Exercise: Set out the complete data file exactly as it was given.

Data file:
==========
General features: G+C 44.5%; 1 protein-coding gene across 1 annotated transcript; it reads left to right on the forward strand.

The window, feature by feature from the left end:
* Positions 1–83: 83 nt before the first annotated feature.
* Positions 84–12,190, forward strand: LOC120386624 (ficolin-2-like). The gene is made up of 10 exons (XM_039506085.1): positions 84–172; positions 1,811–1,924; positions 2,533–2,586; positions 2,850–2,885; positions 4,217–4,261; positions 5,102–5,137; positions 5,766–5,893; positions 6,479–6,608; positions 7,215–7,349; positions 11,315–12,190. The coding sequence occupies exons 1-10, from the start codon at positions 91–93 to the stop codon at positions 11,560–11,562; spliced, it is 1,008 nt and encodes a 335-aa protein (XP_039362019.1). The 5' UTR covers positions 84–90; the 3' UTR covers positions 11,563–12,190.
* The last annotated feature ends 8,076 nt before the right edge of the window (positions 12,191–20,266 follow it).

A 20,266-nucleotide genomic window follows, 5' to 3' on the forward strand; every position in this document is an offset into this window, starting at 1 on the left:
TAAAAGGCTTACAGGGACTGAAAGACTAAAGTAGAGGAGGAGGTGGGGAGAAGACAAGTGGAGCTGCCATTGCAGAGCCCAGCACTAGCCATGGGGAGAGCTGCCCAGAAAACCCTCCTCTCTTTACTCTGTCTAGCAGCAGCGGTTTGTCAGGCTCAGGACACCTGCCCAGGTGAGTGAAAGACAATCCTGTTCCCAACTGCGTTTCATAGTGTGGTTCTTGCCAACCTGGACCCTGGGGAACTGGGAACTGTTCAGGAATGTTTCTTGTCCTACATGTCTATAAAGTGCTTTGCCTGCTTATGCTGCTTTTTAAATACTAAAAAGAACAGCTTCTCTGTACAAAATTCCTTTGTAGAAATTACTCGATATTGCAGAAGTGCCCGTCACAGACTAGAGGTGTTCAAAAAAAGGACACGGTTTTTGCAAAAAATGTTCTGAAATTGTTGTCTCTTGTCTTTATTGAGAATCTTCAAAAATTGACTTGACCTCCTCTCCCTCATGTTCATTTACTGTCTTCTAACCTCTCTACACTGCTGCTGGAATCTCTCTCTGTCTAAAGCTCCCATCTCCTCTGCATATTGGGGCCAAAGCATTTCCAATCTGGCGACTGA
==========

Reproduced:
General features: G+C 44.5%; 1 protein-coding gene across 1 annotated transcript; it reads left to right on the forward strand.

The window, feature by feature from the left end:
* Positions 1–83: 83 nt before the first annotated feature.
* Positions 84–12,190, forward strand: LOC120386624 (ficolin-2-like). The gene is made up of 10 exons (XM_039506085.1): positions 84–172; positions 1,811–1,924; positions 2,533–2,586; positions 2,850–2,885; positions 4,217–4,261; positions 5,102–5,137; positions 5,766–5,893; positions 6,479–6,608; positions 7,215–7,349; positions 11,315–12,190. The coding sequence occupies exons 1-10, from the start codon at positions 91–93 to the stop codon at positions 11,560–11,562; spliced, it is 1,008 nt and encodes a 335-aa protein (XP_039362019.1). The 5' UTR covers positions 84–90; the 3' UTR covers positions 11,563–12,190.
* The last annotated feature ends 8,076 nt before the right edge of the window (positions 12,191–20,266 follow it).

A 20,266-nucleotide genomic window follows, 5' to 3' on the forward strand; every position in this document is an offset into this window, starting at 1 on the left:
TAAAAGGCTTACAGGGACTGAAAGACTAAAGTAGAGGAGGAGGTGGGGAGAAGACAAGTGGAGCTGCCATTGCAGAGCCCAGCACTAGCCATGGGGAGAGCTGCCCAGAAAACCCTCCTCTCTTTACTCTGTCTAGCAGCAGCGGTTTGTCAGGCTCAGGACACCTGCCCAGGTGAGTGAAAGACAATCCTGTTCCCAACTGCGTTTCATAGTGTGGTTCTTGCCAACCTGGACCCTGGGGAACTGGGAACTGTTCAGGAATGTTTCTTGTCCTACATGTCTATAAAGTGCTTTGCCTGCTTATGCTGCTTTTTAAATACTAAAAAGAACAGCTTCTCTGTACAAAATTCCTTTGTAGAAATTACTCGATATTGCAGAAGTGCCCGTCACAGACTAGAGGTGTTCAAAAAAAGGACACGGTTTTTGCAAAAAATGTTCTGAAATTGTTGTCTCTTGTCTTTATTGAGAATCTTCAAAAATTGACTTGACCTCCTCTCCCTCATGTTCATTTACTGTCTTCTAACCTCTCTACACTGCTGCTGGAATCTCTCTCTGTCTAAAGCTCCCATCTCCTCTGCATATTGGGGCCAAAGCATTTCCAATCTGGCGACTGA